Monday, September 3, 2012

Today is Labor Day: Do You Know Where Your Union Is?

Today Is Labor Day. Where is Your Union?

If you’re reading this, you’re probably not in a union. Only 11.8% of the workforce is unionized, down from 20.1% in 1983, and 37.4% in the mid-1950’s.

If you’re working for a private employer, then you are not unionized unless you fall in the remaining 6.9% of the private sector that is unionized.

Labor Day has become a three day weekend whose meaning to most Americans today is a three day weekend which marks the end of summer. It's a bookend to memorial Day which is the start of summer..

The unions, especially the auto and steelworkers, fought epic, often bloody, battles over decades to improve the working conditions, wages and benefits of their members. The Triangle Shirtwaist Fire fueled the rise of the ILGWU and gave rise to many f the New Deal Reforms. The unions brought prosperity, a middle class living, to their members and families. The sons are daughters of the unions emerging out of the New Deal became doctors and lawyers.

How the mighty unions have fallen.

The great United Auto Workers had 1.5 million members in 1979. The UAW lists 390,000 active members today and 600,000 retired members. Even these numbers include non-traditional auto workers, such as Mother Jones and Sierra Club employees, and graduate research assistants, teaching assistants, and tutors at the University of California, California State University, University of Massachusetts, University of Washington, and New York University as well as 6,500 post docs at the University of California.

President Obama saved the UAW workers in the Chrysler and GM bailouts. He really saved their health and pension plans by throwing the shareholders, bondholders, dealers, blue collar and non-union workers overboard, and handing Chrysler to an Italian company to pay back the UAW for its support. The American taxpayers are looking at a $25 billion loss on the bailouts.

What would Walter Reuther be thinking?

A critical turning point in the labor movement was 2009 when the number of public sector union members exceeded the private sector union members. By 2011 7.6 public sector employees were unionized (including my wife) compared to 7.2 million private sector employees.

The once great unions, the UAW, the United Steel Workers, the United Coal Workers, still have power, but political power today rests with SEIU, AFSCME, NEA and AFT. They are now the power brokers. They control California, for example.

President Obama propped up the public employee sector in the Stimulus Act, but economic reality and Wisconsin is striking them.

Democrats still faithfully attend union rallies, parades and picnics on Labor Day, but even the Democratic Congress under Prsident Obama failed to give them the card check, one of Labor’s biggest priorities.

President Obama now places the environment above Labor. Thus he vetoed the Keystone Pipeline, which will employ 15,000 union members in its construction and is trying to close down the coal industry, killing the jobs of tens of thousands United Mine Workers of America members.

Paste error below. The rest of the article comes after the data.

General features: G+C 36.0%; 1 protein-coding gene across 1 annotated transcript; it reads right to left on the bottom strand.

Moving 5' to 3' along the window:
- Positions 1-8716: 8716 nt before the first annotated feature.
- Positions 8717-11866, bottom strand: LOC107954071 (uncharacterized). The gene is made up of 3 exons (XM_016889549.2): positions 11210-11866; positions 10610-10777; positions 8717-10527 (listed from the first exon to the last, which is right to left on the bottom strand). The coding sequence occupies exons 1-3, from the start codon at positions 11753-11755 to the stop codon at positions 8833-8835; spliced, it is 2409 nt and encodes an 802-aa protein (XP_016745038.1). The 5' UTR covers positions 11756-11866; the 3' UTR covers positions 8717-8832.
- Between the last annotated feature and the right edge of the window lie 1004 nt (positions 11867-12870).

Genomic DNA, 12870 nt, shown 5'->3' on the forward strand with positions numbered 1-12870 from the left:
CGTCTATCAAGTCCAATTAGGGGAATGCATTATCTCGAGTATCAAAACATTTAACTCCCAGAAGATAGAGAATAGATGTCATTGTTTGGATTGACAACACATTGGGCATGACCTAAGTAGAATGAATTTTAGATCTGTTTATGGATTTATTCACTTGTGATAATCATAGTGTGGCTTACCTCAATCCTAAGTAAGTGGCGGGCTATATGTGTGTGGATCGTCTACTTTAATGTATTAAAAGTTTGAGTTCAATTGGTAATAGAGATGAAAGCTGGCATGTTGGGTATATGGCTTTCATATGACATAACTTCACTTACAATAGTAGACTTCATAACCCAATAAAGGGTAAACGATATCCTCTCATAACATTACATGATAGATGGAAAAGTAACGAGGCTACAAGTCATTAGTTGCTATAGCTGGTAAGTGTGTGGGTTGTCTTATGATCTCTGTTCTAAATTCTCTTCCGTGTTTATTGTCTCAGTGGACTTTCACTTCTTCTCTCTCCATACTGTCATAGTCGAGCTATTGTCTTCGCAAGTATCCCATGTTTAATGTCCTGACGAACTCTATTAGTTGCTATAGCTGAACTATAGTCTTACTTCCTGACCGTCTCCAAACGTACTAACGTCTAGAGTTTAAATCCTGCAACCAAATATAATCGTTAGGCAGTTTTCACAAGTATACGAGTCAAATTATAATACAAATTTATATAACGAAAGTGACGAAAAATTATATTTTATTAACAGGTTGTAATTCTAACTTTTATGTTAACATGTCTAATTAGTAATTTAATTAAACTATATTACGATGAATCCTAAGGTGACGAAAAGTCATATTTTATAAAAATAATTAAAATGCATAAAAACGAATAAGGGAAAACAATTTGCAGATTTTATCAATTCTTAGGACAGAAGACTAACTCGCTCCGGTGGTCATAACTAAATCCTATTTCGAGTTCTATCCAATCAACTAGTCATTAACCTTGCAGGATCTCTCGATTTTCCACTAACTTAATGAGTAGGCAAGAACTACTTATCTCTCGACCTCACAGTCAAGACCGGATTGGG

North Carolina is the least unionized state in the country with no union hotels in Charlotte. President Obama therefore scheduled the Democratic National Convention for Charlotte. He won the state by 14,177 votes in 2008 and hopes to carry it again. He won't and Labor is fuming.

The great unionized oligopolies, auto, steel, glass, and rubber fell to non-union competitors producing higher quality at a lower price.

Many unionized employers are no longer scared of unions and strikes. Caterpillar closed in February an unionized Electro-Motive locomotive plant in London, Ontario and moved production to a new plant in Muncie, Indiana. It also defeated last month a 3 ½ month long strike at its Joliet, Illinois facility. The workers agreed to reduced health and pension benefits as well as a wage freeze for senior employees.

WalMart is notoriously non-union, resulting in union funded battles to keep WalMart out of everywhere. WalMart wins some and loses some, but it is slowly making its way into cities such as Chicago and New York and expanding nationally. Unionized supermarkets have trouble competing on price with WalMart’s superstores.

Target is also non-union, but Labor’s opprobrium sticks to WalMart, probably because the professional class loves Target. Ironically, Labor opposes the blue collar WalMart, but allows it for the white collar Target.

The NFL is entering the regular season this week with replacement officials.

The word “SCAB” remains a four letter word, but apparently has lost its pejorative.
does not carry the opprobrium, it once did.

The public employee unions are beginning to discover that even the public throve is not bottomless. Voters in San Diego, San Jose, and Wisconsin sent a message that the health and pension benefits are no longer tolerable.

Remember, President Obama said the private sector is doing fine, but the public sector needs help. The public disagrees on both fronts.

This is not your grandfather’s Labor Day.

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